September 24, 2021 4 min read

One of the most popular oils for both diffusion and topical use, lavender has a wealth of benefits.

Lavender is truly the mother-plant of modern aromatherapy. Although the practice of inhaling oil has been around for thousands of years, the term ‘aromatherapy’ wasn’t created until the early 20th century, when French chemist Rene-Maurice Gattefosse self-treated a burn with lavender essential oil.

He was hardly the first to use lavender for its healing qualities, however – the Egyptians, Romans and Greeks all explored the calming, healing, and soothing qualities of lavender, and today lavender essential oil is still widely used to manage pain, mend wounds, and lift moods. In this article we will explore the benefits of lavender essential oil.

Lavender oil can help manage anxiety, depression and insomnia.

The calming effects of lavender have been documented for years. In 2018, a study in Japan found that this calming effect comes from the ability of one of lavender oil’s chemical constituents, linalool, to affect the brain via smell. The scent stimulates the olfactory system which in turn stimulates parts of the brain responsible for mood, heart rate, and blood pressure, with none of the side effects of regular medication.

Other studies have found that smelling lavender can improve symptoms of generalised anxiety disorder, post-partum depression, and PTSD-caused insomnia. We know that linalool’s sedative qualities help to slow our heart rates and ease our worries, but research is still ongoing as to why it is that lavender is so beneficial for our mental health.

    It heals and protects against infection.

    One of the oldest uses of lavender oil is in the treatment of burns and wounds. Lavender oil contains a constituent called beta-caryophyllene that acts as a natural anti-inflammatory, which makes it ideal for treating burns, sunburns, and allergic reactions.

    The application of diluted lavender oil to wounds can also assist in healing, as lavender can promote a collagen synthesis which allows our bodies to bind connective tissues faster.

    The antimicrobial and antifungal properties of lavender are well researched – its two main constituents are linalool and linalyl acetate, which both have strong antimicrobial properties. A 2013 study suggested that these effects are even more powerful when lavender oil is mixed with another oil such as clove, cinnamon, and tea-tree oil.

    It can reduce pain.

    Not only does lavender oil have sedative and anti-anxiety qualities – it is also anticonvulsant, which means that it can relax constricted muscles. This has been found to have a positive effect on headaches and migraines.

    A study in 2010 by nursing students even showed that lavender can have a positive effect on menstrual cramps, and heated lavender-scented pillows are commonly used to help manage menstrual pain.

     

    It's a natural antioxidant.

    Lavender oil contains polyphenols, which act as natural antioxidants to fight free radicals such as toxins, chemicals, and pollutants. Free radicals can destroy cells over time and are largely responsible for the aging process, setting of chain reactions to attack cells throughout the body. However, antioxidants stabilise free radicals, inhibiting these chain reactions.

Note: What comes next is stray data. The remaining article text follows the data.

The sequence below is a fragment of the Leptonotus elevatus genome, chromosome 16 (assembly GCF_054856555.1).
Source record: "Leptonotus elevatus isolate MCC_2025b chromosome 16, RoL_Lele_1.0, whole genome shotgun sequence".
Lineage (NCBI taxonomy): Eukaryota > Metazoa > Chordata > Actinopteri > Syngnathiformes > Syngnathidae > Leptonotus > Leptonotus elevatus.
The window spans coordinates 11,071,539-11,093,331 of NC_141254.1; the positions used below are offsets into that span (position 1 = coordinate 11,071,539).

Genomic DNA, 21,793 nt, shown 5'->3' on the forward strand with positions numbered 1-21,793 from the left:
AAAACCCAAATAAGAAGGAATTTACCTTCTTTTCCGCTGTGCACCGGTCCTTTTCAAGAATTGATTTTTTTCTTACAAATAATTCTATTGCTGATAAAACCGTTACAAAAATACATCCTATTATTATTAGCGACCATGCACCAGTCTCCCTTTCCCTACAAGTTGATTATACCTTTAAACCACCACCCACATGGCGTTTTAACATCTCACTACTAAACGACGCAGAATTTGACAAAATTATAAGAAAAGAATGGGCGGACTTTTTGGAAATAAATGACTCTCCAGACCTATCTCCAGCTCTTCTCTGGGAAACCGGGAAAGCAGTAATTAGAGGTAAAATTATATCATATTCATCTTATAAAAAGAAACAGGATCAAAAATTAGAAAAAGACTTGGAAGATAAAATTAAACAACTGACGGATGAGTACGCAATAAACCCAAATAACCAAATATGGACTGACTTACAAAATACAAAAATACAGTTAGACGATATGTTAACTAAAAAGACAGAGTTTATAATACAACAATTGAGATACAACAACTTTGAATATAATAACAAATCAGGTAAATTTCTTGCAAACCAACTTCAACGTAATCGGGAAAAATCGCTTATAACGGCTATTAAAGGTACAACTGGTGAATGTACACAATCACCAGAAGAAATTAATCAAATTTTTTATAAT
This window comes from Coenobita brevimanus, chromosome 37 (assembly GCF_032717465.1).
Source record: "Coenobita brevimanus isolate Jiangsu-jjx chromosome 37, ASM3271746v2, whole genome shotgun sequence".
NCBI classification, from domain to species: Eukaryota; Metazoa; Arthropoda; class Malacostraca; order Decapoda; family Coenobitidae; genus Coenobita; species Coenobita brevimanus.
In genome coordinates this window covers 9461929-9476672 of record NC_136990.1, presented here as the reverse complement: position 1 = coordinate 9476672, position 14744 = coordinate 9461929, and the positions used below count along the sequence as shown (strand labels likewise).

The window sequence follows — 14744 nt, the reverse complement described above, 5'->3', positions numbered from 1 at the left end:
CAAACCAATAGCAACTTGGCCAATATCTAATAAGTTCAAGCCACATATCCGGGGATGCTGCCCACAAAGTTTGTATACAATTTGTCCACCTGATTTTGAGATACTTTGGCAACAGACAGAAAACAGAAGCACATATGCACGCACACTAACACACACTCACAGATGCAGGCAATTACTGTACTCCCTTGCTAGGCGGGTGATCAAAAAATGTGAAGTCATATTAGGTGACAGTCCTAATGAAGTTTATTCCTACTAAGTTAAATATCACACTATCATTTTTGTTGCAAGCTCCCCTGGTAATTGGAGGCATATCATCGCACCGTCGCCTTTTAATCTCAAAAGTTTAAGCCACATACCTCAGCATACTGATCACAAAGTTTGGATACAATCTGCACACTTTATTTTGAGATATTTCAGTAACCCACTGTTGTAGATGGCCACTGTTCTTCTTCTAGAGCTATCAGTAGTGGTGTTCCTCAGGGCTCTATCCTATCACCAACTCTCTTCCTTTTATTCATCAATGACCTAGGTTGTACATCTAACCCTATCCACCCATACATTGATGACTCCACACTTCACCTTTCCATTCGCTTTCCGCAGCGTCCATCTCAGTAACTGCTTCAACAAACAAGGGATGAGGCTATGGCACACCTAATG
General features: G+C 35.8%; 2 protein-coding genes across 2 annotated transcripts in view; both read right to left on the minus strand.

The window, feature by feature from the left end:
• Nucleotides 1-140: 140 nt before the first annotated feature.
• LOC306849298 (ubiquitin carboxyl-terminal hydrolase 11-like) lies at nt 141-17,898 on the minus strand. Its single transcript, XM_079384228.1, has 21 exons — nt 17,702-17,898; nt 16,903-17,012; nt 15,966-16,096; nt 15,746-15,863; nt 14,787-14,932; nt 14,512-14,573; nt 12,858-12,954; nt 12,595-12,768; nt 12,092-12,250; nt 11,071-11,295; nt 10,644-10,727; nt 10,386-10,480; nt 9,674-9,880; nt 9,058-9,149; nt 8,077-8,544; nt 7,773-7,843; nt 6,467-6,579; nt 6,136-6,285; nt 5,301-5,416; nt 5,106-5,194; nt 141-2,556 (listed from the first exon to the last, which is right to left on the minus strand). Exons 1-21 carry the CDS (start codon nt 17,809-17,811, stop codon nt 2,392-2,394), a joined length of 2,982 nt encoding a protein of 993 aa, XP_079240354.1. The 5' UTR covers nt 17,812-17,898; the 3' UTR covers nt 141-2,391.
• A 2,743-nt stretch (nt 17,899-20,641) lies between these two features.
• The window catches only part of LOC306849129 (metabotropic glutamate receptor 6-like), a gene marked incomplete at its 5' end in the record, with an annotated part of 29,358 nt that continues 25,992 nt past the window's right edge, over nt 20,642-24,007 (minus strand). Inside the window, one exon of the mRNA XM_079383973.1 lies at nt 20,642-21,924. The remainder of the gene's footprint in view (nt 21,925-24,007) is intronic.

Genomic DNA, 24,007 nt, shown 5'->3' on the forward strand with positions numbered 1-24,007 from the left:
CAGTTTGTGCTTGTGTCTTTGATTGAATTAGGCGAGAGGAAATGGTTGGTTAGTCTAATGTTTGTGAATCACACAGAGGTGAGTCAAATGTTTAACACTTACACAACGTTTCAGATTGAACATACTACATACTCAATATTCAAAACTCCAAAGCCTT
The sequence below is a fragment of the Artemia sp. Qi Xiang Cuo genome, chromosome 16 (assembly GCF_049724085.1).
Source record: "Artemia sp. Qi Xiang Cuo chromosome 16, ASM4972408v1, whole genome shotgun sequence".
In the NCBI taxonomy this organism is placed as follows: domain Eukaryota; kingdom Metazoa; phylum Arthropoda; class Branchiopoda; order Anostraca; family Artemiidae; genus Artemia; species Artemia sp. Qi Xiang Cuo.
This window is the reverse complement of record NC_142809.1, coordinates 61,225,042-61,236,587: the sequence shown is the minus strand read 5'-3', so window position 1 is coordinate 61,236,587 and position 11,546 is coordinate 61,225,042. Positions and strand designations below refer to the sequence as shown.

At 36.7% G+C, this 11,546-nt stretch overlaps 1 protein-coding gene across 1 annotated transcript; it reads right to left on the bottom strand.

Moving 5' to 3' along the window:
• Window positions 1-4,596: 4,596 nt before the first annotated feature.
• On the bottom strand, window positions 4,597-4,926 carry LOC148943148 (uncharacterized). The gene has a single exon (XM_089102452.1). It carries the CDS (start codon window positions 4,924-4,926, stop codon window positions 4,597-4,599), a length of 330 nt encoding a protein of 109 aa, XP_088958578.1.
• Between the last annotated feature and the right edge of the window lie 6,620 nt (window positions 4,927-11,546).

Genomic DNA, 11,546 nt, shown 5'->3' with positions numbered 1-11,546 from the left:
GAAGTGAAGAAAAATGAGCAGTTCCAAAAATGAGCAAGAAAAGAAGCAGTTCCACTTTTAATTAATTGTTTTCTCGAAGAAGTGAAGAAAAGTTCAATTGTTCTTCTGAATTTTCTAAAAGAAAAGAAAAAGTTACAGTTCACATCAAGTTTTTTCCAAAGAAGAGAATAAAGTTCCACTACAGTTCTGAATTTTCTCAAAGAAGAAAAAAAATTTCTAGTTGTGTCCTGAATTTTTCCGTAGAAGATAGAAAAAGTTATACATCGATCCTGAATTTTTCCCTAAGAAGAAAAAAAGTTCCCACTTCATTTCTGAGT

The polyphenols in lavender oil work to increase the activity of your body’s most powerful antioxidants, such as glutathione and catalase. Lavender oil’s antioxidant properties also give it neuroprotective qualities – it is thought that this could potentially aid repair of neurological functions after a stroke, or contribute to the treatment of dementia, but so far this has only been tested in rats.

    There are many kinds of lavender oil.

    These variations differ slightly in smell, but they are all near-identical in their benefits. Here are some of the most common:

    • True lavender - The most famous lavender oil, true lavender is most commonly grown in either France or England, and may vary slightly in scent depending on the soil it is grown in. It may be sold as English or French lavender, but you can always spot true lavender by its botanical name: Lavandula angustifolia.
    • Bulgarian lavender - Bulgarian lavender is usually still true lavender, only grown in Bulgaria. Look for that true lavender botanical name to make sure. It can sometimes have a stronger, fuller scent - this can depend on supplier.
    • Spike Lavender - This variation comes from a sub species of the lavender plant also known as Portuguese lavender, and is known to have more invigorating properties than traditionally calming true lavender.
    • Lavandin - A hybrid plant formed by the crosspollination of spike lavender and true lavender, lavandin has a much higher concentration of camphor than true lavender, and shares spike lavender's more invigorating properties.
    • Lavender 40/42 - Whilst lavender 40/42 is still composed of 100% natural lavender oils, it is a standardised blend of 40% linalool and 42% linalyl acetate designed to give the most consistent lavender scent.

    Although lavender has been in use for so many years, we are still studying and discovering its many benefits – it was even suggested by a recent study that lavender oil can help reverse hair loss and assist in the treatment of alopecia. What we do know is that lavender’s ability to assist in the healing of our bodies and minds is incredibly well documented, and it is this ability that makes it one of the most popular essential oils used globally.

    Shop our lavender essential oil here.

     

     

     


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